With the Fed flooding the US with dollars while also keeping interest rates low, is it any surprise that the markets keep shooting up? Bonds have nowhere to go but down, and banks won’t pay anything for CDs or savings. Folks have nowhere to go but stocks – or precious metals & commodities (see gold/silver). So like most folks, my investments have continued to go up, even as reports of US second quarter GDP being in the tank.

Again, I’m not surprised, but I’m also not jumping for joy with the recovery. We really won’t know the effects of all this for a couple of years – right when we are looking to retire early.

If there was ever a time which showed that the stock market is not the economy. The economy is going to be hurt for 2020, but it appears the market may rebound.

As you know, I switched my allocation at the beginning of July, lean more heavily on stocks and REITs and to pull back from bonds (see above).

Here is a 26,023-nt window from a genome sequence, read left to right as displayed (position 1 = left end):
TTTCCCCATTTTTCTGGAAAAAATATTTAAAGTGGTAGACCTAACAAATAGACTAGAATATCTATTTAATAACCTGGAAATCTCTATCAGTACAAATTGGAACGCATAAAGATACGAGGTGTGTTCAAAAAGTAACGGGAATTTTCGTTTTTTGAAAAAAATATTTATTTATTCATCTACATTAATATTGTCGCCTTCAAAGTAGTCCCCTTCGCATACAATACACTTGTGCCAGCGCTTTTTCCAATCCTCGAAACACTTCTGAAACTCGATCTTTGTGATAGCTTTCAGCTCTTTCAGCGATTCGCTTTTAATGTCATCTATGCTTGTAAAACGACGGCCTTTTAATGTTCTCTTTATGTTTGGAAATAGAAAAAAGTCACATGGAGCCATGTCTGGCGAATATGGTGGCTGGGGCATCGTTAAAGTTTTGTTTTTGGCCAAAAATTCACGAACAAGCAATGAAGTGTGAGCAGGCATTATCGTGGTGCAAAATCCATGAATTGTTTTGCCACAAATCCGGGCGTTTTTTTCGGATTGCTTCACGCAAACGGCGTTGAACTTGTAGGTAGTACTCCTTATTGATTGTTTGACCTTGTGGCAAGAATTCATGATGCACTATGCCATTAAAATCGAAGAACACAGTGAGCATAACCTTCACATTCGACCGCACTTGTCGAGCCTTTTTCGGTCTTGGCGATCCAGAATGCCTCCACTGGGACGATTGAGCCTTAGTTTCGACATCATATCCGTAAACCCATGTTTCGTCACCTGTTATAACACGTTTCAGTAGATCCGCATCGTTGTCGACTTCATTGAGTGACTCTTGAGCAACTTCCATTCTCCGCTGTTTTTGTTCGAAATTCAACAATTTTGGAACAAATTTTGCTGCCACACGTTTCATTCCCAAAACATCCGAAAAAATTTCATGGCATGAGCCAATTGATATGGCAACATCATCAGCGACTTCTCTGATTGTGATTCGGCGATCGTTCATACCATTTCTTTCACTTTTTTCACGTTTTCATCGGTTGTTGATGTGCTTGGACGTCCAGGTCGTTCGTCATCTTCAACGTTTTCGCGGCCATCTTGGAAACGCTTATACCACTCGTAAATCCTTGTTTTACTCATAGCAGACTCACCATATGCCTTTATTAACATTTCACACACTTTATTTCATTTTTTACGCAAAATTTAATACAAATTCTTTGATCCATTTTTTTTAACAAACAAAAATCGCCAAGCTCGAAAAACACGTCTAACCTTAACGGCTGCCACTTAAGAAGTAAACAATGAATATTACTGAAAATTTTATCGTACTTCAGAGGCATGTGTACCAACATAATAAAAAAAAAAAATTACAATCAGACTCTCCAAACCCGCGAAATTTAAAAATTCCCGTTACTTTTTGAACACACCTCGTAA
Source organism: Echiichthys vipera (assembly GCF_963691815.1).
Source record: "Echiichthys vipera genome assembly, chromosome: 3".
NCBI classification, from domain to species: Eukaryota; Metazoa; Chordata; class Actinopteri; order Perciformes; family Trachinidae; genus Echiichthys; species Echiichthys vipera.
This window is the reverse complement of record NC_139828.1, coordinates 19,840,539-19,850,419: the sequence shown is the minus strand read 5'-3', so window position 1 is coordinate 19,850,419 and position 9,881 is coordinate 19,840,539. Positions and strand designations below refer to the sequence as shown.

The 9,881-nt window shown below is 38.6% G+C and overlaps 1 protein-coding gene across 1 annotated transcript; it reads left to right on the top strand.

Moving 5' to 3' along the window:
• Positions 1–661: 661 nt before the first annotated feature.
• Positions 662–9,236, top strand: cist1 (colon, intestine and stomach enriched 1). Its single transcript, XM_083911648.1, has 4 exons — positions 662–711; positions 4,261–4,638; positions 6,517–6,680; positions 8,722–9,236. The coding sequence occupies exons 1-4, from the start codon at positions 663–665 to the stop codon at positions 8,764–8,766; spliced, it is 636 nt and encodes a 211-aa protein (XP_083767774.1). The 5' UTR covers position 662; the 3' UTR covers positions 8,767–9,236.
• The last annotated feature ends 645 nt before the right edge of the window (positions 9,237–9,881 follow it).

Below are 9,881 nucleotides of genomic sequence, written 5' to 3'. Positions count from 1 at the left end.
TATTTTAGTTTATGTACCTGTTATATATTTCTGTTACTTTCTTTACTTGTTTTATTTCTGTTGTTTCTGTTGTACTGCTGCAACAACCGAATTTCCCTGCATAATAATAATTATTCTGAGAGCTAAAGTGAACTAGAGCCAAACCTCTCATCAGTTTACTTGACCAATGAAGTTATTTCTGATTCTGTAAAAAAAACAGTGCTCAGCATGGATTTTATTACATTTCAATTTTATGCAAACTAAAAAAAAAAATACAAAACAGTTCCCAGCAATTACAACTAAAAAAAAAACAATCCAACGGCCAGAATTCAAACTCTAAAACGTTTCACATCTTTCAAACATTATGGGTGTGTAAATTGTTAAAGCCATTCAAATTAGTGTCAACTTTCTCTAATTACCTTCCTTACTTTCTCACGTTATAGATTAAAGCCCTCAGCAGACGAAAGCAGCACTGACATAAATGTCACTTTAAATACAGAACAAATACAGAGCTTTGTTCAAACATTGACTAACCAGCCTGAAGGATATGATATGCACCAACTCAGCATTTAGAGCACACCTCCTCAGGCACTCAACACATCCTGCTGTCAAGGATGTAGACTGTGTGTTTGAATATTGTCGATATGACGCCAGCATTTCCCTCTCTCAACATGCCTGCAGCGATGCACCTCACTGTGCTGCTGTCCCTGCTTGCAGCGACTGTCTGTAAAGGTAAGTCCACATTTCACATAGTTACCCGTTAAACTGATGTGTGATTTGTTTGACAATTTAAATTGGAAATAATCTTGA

Retirement Accounts: Remember, my allocation for these is:

  • 20% Bond Index Fund
  • 20.0% S&P500 Index Fund
  • 20.0% International Index Fund
  • 20.0% Small Cap Index Fund
  • 20.0% REIT Index Fund

My 401K doesn’t have REIT option, so its just 25% for each.

As you would expect, everything was up, though in different amounts.

  • S&P500: 5%
  • Small Cap: 5%
  • International: 6%
  • REITs: 4%
  • Bonds: 1.6%

My dividend account new allocation (as of Jan 2020) was:

  • 50% Dividend Stocks
  • 50% REITs

The dividend paying stocks varied (some up, some down) but overall the account gained 1.2% for the month. My dividend yield for the 2nd quarter was 4.7%, and the stocks were recovering (but still down about $20K from their January high).

My value account with Vanguard was up 4.9%, so it was in line with most of the stock gains.

Overall, for July, I was up 4.3%, a nice bump. For the year, I’m still at -2.3%, but at least my Net Worth has recovered back to where it was at the start of the year (counting on all my investments I put in for the year).

Hope everyone is healthy and your May turns our well!

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Mr. 39 Months